With NHL training camps winding down and the regular season opening a week from tomorrow, it’s season preview time in the hockey world. Over the rest of the week, we’ll be breaking the league’s 30 teams into four divisions. We’ll look at the Contenders Division, featuring the teams that have the best shot at the Stanley Cup. We’ll cover the Middle-of-the-Pack Division, which in today’s NHL may be the worst possible place to be. And, of course, we’ll need a No Clue Division, one that covers that handful of teams that seem to defy easy categorization while offering the widest range of possible outcomes.
But we start off today with the Bottom-Feeder Division. These are the seven teams that figure to be much closer to contending for the first overall pick in next summer’s draft than for a playoff spot.
Of course, a lot can change over an 82-game season. Last year, this section contained the two worst teams in the league, as the Sabres and Coyotes were every bit as bad as expected, perhaps even intentionally. But it also contained three teams that made the playoffs, including one, the Nashville Predators, that very nearly won the league’s best division. Chalk it up as further proof that I’m an idiot and that the NHL is harder to predict than ever in the age of salary-cap-induced parity.
Much like the NHL, we want to keep the divisions balanced, which means seven or eight teams in each one. Last year, with Connor McDavid waiting at the entry draft, that meant narrowing down the list of plausibly bad teams. But this year, with a few of those long-term also-rans moving up, we’re left with a shortage of truly terrible outlooks.
So is there a Predators on this year’s list? Quite possibly — while a few of these teams are just about sure things to be awful, some could surprise if enough factors break just right. Let’s dive in.
Last season: 24-50-8, 56 points, last in the Pacific and 29th overall.
Offseason report: The Coyotes’ offseason looked a lot like a typical rebuilding team’s. They drafted a stud with a high pick, in this case Dylan Strome at no. 3 overall. They shuffled a few veterans out and added a few more, none of whom are likely to have a major impact. And, in an added twist, they re-signed two free agents they’d dealt at the deadline, Antoine Vermette and Zbynek Michalek. That’s a nice trick if you can pull it off.
Oh, and they traded for Chris Pronger. So there’s that.
Outlook: The Coyotes have amassed a decent haul of prospects to go with some good young NHL talent like defenseman Oliver Ekman-Larsson. They’re going to be good someday. That day is not today.
Key number: Minus-68 — Even-strength goal differential for the Coyotes last year, the worst in the league. (Yes, even worse than Buffalo.)
Watchability index: 3/10. Watching a team in clear rebuilding mode always sounds like more fun that it really is. You think, Cool, a bunch of young guys, let’s see how they’re doing. Then five minutes later, you go I want to watch a good team now and reach for the remote.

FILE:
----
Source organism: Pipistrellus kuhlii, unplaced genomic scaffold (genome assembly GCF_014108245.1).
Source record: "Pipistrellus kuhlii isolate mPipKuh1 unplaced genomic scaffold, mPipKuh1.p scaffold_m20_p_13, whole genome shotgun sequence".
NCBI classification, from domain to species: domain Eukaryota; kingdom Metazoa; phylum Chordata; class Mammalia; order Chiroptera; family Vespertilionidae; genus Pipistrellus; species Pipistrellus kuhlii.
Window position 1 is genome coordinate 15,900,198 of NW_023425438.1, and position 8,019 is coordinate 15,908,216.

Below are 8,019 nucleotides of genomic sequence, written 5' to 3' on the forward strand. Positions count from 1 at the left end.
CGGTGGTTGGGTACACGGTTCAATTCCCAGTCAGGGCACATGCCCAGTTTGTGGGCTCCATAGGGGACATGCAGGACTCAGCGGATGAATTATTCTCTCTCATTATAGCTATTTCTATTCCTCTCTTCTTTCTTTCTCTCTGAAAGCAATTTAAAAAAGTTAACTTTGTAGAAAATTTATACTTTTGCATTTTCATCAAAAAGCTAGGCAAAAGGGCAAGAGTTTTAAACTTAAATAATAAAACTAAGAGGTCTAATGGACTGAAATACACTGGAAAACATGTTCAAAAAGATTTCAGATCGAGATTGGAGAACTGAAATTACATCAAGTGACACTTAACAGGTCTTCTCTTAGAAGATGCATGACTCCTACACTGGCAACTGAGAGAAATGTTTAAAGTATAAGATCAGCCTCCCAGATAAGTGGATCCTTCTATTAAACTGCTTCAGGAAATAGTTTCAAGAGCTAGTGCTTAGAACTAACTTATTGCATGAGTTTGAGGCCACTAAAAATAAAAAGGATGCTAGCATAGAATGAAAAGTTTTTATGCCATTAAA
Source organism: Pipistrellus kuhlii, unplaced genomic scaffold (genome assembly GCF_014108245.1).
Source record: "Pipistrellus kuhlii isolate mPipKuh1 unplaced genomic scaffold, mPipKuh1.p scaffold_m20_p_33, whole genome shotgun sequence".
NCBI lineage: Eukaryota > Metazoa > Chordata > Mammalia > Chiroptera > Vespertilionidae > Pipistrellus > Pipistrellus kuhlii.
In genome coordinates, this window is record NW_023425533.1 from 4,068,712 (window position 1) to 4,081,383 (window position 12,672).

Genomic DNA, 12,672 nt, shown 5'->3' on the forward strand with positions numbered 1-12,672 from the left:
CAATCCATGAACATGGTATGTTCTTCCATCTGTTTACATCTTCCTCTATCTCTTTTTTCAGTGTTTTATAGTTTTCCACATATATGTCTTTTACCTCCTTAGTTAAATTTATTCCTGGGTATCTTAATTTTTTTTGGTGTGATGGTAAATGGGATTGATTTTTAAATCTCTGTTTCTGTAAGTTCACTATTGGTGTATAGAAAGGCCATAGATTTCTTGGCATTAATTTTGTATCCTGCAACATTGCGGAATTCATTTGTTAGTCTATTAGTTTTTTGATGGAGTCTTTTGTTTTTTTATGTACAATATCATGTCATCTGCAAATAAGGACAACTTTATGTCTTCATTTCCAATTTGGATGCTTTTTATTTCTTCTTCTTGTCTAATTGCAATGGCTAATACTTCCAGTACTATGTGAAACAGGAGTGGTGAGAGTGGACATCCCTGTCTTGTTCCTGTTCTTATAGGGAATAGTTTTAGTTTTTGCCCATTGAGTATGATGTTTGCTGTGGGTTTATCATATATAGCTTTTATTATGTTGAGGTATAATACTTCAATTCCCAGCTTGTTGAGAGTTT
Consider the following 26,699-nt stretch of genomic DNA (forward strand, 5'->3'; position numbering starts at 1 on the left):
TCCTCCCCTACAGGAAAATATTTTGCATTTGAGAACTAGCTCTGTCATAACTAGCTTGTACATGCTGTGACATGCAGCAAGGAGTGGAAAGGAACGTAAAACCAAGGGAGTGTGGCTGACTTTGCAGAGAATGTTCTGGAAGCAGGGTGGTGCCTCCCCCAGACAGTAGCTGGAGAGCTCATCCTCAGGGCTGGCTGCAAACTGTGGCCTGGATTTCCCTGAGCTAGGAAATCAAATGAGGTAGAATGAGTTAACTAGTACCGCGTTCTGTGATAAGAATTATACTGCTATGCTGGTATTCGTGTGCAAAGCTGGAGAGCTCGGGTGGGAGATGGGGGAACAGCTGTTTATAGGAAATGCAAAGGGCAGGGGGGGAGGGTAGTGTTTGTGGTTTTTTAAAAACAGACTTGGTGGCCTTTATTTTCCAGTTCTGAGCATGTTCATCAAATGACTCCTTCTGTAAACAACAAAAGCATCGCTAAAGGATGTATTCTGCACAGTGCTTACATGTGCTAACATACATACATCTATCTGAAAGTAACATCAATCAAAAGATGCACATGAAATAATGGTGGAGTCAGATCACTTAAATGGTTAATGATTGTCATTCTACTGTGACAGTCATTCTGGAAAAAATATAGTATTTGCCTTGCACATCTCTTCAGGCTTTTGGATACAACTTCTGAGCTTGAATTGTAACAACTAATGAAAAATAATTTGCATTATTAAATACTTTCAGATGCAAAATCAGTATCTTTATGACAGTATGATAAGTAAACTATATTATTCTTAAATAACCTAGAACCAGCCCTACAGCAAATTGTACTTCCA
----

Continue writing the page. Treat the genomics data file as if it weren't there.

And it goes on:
Best case: Auston Matthews. I mean, it’s almost too perfect, right? An honest-to-goodness future superstar, born and raised in Arizona, and he comes along right as the Coyotes are hitting rock bottom. Even the most die-hard anti-tanking zealot would be OK with the Coyotes punting the season to build their franchise around Matthews, right?
Worst case: The NHL changes the draft lottery rules to make it much harder for teams to tank for the top pick. Oh, wait, it already did.
Suggested slogan: Auston .316* says you just whupped our ass. (*That’s our projected win percentage.)
Bold prediction: The Coyotes finish last, win the lottery, and the Earth is jolted off its axis by the strength of every hockey fan yelling “Conspiracy!” in Gary Bettman’s direction all at once.
New Jersey Devils
Last season: 32-36-14, 78 points, seventh in the Metro and 25th overall.
Offseason report: Remember the end of Cocoon when all the old people pile onto a boat and sail off so they can be picked up by a friendly alien spaceship? That was pretty much the Devils’ offseason, as a long list of veterans either retired, went unsigned, or were bought out. All of that added up to the Devils now being merely “too old,” instead of “depressingly old.”
Outlook: The Devils are quite possibly in the worst shape of any team; last week, we gave them the longest odds of winning a championship in the next five years. They’re not expected to be good, either this year or in the near future, but they don’t have the sort of prospect pipeline that eases the pain of losing. That said, there is some youth here, specifically on a decent blue line built around Adam Larsson. The Devils may be starting over, but they’re not quite starting from scratch.
Key number: First — Ranking of Cory Schneider’s save percentage and goals-against average among goaltenders with at least 100 games played since 2010. Better than Henrik Lundqvist, better than Carey Price, better than Tuukka Rask. They say you build from the crease out; in at least this one area, consider the Devils built.
Watchability index: 2/10. A bad team with a goaltender good enough to keep it from getting embarrassed? Pass.
Best case: Schneider is good enough to keep them competitive, rookie coach John Hynes looks like he belongs, and new GM Ray Shero flips enough veterans for future assets that this time next year, Devils fans can see the light at the end of the tunnel.
Worst case: Schneider is good enough to keep them from adding a desperately needed top prospect at the draft, but they still miss the playoffs by a mile.
Suggested slogan: Smile, Devils fans! (Since for the first time since 1987, it will not immediately result in being stabbed by our GM.)
Bold prediction: With the remaining veterans in decline and the youngsters still finding their game, the Devils finish last in goals scored.